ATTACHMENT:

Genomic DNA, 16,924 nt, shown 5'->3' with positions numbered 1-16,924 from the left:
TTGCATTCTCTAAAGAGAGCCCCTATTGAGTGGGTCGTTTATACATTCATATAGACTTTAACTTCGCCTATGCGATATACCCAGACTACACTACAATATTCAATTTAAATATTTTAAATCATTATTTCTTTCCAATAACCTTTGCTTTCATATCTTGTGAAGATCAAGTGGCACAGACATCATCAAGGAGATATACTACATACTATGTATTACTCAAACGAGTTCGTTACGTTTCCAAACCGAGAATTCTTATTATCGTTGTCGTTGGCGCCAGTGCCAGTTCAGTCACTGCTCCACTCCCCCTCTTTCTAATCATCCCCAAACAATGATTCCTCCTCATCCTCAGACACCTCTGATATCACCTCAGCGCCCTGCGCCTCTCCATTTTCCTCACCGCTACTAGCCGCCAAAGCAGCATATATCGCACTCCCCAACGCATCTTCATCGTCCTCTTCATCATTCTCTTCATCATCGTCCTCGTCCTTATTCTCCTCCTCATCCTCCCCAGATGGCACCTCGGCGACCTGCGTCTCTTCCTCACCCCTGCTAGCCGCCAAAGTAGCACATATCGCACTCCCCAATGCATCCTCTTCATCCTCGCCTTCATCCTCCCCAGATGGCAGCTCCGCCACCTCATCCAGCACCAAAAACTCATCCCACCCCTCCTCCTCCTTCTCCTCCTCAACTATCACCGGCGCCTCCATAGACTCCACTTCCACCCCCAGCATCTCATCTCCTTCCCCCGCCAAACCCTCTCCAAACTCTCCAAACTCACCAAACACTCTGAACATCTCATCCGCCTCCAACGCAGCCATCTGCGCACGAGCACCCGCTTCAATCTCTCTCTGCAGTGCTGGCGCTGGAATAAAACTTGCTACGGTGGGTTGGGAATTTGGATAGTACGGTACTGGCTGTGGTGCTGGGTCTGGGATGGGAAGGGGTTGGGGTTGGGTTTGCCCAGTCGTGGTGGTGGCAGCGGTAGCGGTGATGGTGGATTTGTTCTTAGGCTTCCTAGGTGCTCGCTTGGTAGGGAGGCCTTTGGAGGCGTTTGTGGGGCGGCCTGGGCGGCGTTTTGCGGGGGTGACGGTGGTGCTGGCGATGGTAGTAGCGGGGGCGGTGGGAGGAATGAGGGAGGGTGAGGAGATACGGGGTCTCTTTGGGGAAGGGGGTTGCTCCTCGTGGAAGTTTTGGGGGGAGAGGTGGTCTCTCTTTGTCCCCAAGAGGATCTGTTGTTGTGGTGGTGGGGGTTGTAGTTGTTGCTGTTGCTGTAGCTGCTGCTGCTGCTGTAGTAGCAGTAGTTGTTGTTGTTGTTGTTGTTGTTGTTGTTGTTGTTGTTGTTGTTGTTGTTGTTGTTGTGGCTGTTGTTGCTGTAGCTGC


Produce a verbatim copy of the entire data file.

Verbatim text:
Genomic DNA, 16,924 nt, shown 5'->3' with positions numbered 1-16,924 from the left:
TTGCATTCTCTAAAGAGAGCCCCTATTGAGTGGGTCGTTTATACATTCATATAGACTTTAACTTCGCCTATGCGATATACCCAGACTACACTACAATATTCAATTTAAATATTTTAAATCATTATTTCTTTCCAATAACCTTTGCTTTCATATCTTGTGAAGATCAAGTGGCACAGACATCATCAAGGAGATATACTACATACTATGTATTACTCAAACGAGTTCGTTACGTTTCCAAACCGAGAATTCTTATTATCGTTGTCGTTGGCGCCAGTGCCAGTTCAGTCACTGCTCCACTCCCCCTCTTTCTAATCATCCCCAAACAATGATTCCTCCTCATCCTCAGACACCTCTGATATCACCTCAGCGCCCTGCGCCTCTCCATTTTCCTCACCGCTACTAGCCGCCAAAGCAGCATATATCGCACTCCCCAACGCATCTTCATCGTCCTCTTCATCATTCTCTTCATCATCGTCCTCGTCCTTATTCTCCTCCTCATCCTCCCCAGATGGCACCTCGGCGACCTGCGTCTCTTCCTCACCCCTGCTAGCCGCCAAAGTAGCACATATCGCACTCCCCAATGCATCCTCTTCATCCTCGCCTTCATCCTCCCCAGATGGCAGCTCCGCCACCTCATCCAGCACCAAAAACTCATCCCACCCCTCCTCCTCCTTCTCCTCCTCAACTATCACCGGCGCCTCCATAGACTCCACTTCCACCCCCAGCATCTCATCTCCTTCCCCCGCCAAACCCTCTCCAAACTCTCCAAACTCACCAAACACTCTGAACATCTCATCCGCCTCCAACGCAGCCATCTGCGCACGAGCACCCGCTTCAATCTCTCTCTGCAGTGCTGGCGCTGGAATAAAACTTGCTACGGTGGGTTGGGAATTTGGATAGTACGGTACTGGCTGTGGTGCTGGGTCTGGGATGGGAAGGGGTTGGGGTTGGGTTTGCCCAGTCGTGGTGGTGGCAGCGGTAGCGGTGATGGTGGATTTGTTCTTAGGCTTCCTAGGTGCTCGCTTGGTAGGGAGGCCTTTGGAGGCGTTTGTGGGGCGGCCTGGGCGGCGTTTTGCGGGGGTGACGGTGGTGCTGGCGATGGTAGTAGCGGGGGCGGTGGGAGGAATGAGGGAGGGTGAGGAGATACGGGGTCTCTTTGGGGAAGGGGGTTGCTCCTCGTGGAAGTTTTGGGGGGAGAGGTGGTCTCTCTTTGTCCCCAAGAGGATCTGTTGTTGTGGTGGTGGGGGTTGTAGTTGTTGCTGTTGCTGTAGCTGCTGCTGCTGCTGTAGTAGCAGTAGTTGTTGTTGTTGTTGTTGTTGTTGTTGTTGTTGTTGTTGTTGTTGTTGTTGTTGTTGTGGCTGTTGTTGCTGTAGCTGC